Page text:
Naturally, we’re supposed to take the good with the bad, which reminds me: I’ve been trying to omit two things from my posts of late, and those things are negativity and profanity. A few months ago, Jason Whitlock lost his mind over the Jay Cutler/NFC Championship Game, and Charlie Sheened his way through all of the media outlets to make sure his voice was heard. And he sounded like a lost sheep, trying to bleat his career-challenged self back to the herd. It was bad.
Or take your pick of the myriad female sports journalists that have had bad encounters in their field over the past year, or better yet, they’ve had them across their whole career, but maybe only the most recent one became public. I wanted to write about all of that, too. Either topic, though, would’ve resulted in a post with a negative theme, so I opted not to. I’m fairly passionate about both of those topics, though, and I’m also a pretty opinionated person, so chances are, I would’ve gotten on a good cursing bender, and not stopped until it was too late. I’m glad I didn’t do either.
But I’m sitting there, already having sighed out of frustration, paced to calm my panic, checked out of work for the day, and feeling mad about the fact that my wife is frequently unavailable to take a phone call at work. Because of some pink Pelzor earmuffs. I decide to proceed with the online order, and the cycle immediately starts again once I put the Pelzors in my cart, and peruse my shipping options at the end of the checkout stage. For seven dollars, I can choose 3-5 days. I can guarantee their arrival in 1-2, but it will cost me $27.65. Drowning in my second round of apathy, I text the wife. She responds with a phone call, goes through the same procedure I just had, but with me on the phone, and says she’ll handle it.
A little while later I get a text from her saying that she ordered them, that she went the seven-dollar route, that they will get here in time, that I need to send out some positive energy so that they will.
Suddenly it occurs to me that maybe all of the sexist peddlers of baby paraphernalia are onto something, that maybe us dads should just sit back and do as we’re told.
Anyway, I did manage to call the venue, find out that tickets were cheaper if you paid cash at the box office, that it didn’t look like they were in any danger of selling out. And I actually did pack (mostly) the night before we left. But when the reality settled in that an online purchase had to be the way to go if I wanted my baby wearing pink Pelzors Friday night, I had two thoughts: 1) I really want to put my fist through this monitor, and 2) Fuck.
The wife and I decided some time ago that since we were grown-ups now, i.e. we got married, don’t have bill-collections phone calls to dodge, seldom kill an entire day trying to recover from the previous night, and are also now responsible for the safety and care of another human being’s life, that we should have one goal in life that we strive to attain, and that’s not to be late for stuff when we travel.
Here’s another little nugget regarding dysfunction in my life: At some point, probably in my late 20s, it occurred to me that I had developed this habit of going out the night before I had to catch a flight. And at some point, it occurred to me that, on said nights, I would not have two beers and an order of nachos, or a few beers over the course of a game on TV. Rather, I would handle the day’s business (except packing of course), and go out for several hours, having somewhere in the neighborhood of about 10 drinks. It’s a fascinating pattern of behavior, one with what I imagine to be some significant psychological theory attached to it, like, I’m deathly afraid of flying, or I’m loathing this trip, or I’m stressed because I had a lot to get done before leaving town, and that which I did not get to will haunt me the whole time I’m gone.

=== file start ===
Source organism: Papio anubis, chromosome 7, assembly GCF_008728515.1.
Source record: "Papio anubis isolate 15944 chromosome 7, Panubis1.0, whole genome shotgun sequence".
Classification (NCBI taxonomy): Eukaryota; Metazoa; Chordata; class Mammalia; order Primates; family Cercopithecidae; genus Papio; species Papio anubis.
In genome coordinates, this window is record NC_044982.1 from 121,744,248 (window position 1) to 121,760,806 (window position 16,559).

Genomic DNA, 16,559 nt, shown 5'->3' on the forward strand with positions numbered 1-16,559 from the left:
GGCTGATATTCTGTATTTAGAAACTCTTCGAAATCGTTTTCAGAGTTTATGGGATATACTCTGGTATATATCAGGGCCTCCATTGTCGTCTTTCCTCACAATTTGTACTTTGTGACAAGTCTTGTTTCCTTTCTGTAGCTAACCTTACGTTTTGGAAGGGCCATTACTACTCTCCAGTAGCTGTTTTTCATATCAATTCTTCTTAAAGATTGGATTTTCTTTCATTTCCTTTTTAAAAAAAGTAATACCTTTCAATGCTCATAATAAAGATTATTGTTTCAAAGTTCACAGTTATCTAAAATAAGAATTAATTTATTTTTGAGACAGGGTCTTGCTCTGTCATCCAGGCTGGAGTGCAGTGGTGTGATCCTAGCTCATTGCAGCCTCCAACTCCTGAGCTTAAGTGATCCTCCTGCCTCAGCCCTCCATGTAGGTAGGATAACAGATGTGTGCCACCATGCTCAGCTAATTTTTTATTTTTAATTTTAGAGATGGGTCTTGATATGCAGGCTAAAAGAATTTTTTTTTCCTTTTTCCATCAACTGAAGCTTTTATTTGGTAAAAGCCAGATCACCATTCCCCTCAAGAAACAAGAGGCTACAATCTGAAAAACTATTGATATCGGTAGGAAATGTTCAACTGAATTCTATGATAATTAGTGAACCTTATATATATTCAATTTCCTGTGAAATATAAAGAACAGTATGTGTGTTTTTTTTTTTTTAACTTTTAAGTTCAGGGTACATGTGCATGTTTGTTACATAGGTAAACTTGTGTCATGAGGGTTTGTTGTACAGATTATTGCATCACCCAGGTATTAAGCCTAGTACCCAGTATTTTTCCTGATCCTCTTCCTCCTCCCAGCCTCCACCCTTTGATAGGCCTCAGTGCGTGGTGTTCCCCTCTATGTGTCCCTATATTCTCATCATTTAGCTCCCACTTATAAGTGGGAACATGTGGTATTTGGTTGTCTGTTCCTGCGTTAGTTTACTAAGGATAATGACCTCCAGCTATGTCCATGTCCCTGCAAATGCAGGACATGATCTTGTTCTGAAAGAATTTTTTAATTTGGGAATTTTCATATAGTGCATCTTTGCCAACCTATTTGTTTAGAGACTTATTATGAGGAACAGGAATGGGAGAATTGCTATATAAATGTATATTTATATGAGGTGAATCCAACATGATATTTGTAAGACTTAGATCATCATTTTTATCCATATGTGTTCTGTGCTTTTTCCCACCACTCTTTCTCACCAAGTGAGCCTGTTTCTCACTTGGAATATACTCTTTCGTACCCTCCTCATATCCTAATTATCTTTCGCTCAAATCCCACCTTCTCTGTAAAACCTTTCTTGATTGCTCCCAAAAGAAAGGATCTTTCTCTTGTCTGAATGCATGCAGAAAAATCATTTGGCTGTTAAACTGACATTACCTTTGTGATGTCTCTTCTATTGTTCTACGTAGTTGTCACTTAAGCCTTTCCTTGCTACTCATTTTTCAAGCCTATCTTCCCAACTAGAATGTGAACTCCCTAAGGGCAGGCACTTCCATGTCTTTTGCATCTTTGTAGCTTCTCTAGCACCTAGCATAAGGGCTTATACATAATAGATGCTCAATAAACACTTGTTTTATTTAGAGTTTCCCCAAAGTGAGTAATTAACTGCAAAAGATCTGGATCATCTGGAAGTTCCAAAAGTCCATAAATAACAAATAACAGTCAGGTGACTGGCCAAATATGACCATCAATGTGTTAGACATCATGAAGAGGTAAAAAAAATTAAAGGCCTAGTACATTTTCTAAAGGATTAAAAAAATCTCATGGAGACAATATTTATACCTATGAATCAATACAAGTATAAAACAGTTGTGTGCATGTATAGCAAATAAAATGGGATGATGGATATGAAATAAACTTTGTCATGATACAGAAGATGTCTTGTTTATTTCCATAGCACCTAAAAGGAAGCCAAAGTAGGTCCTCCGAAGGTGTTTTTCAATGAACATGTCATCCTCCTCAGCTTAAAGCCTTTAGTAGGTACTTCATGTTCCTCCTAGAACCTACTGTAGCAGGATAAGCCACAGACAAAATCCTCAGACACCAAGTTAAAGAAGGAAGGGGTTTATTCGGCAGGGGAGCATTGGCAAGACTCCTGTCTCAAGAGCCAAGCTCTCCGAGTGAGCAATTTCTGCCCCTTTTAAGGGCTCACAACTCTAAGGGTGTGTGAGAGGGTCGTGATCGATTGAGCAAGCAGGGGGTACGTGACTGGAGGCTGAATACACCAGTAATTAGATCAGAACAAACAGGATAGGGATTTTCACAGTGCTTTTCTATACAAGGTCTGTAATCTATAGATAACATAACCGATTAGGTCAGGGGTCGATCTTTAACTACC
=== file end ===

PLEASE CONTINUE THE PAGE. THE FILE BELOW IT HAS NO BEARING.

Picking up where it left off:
Funny part is, I’ve noticed that I’ve done it on nights before road trips, on evenings prior to trips I’m really looking forward to, and after a week in which I didn’t leave any project half-done, so who knows. Either way, one of two results is certain to occur every time I travel: 1) I feel like complete garbage, and wind up forgetting to pack something really important, like, say sunscreen for my trip to Mexico, or the tickets for my trip to the away game in Denver, or, and this was a real good one, my suitcase full of clothes for my trip back home; 2) I miss my flight.
The second part isn’t worth getting into, but know that I’ve, on many, many occasions, either been nauseous upon arrival at my destination, or gotten to said destination at a time later than intended. And frankly, option two is much, much better, even if you have a bridesmaid pissed off at you for missing the rehearsal dinner, or dad had to make two trips to the airport because there is nothing worse than being hungover and going through the arduous, ice-pick-to-the-eardrum process of TSA. And those jerks just swell with power, don’t they? This is why you’ll never hear of someone going postal at a TSA checkpoint or officer.
I mean, I’ve been in some seriously slow post offices with some seemingly intentionally slow, lethargic postal workers, and I’ve wanted to scream at both them and their customers, but I maintain my composure because I’m not that insane. But I can see where some have snapped, and at the end of the day, they’ve decided that their rage outweighs the need to ship that particular letter or package at that particular moment. At the airport, though, that chartered flight on that particular air bus might not be available in a few hours. Or tomorrow. But those creeps know what’s up. They know the look on your face. That look of panic that says, If you don’t pick up the snail’s pace with which you’re using to investigate the number of teeth in my comb, that plane, right outside that window right there, will leave without me. You have the power to not let that happen, should you choose to exercise it.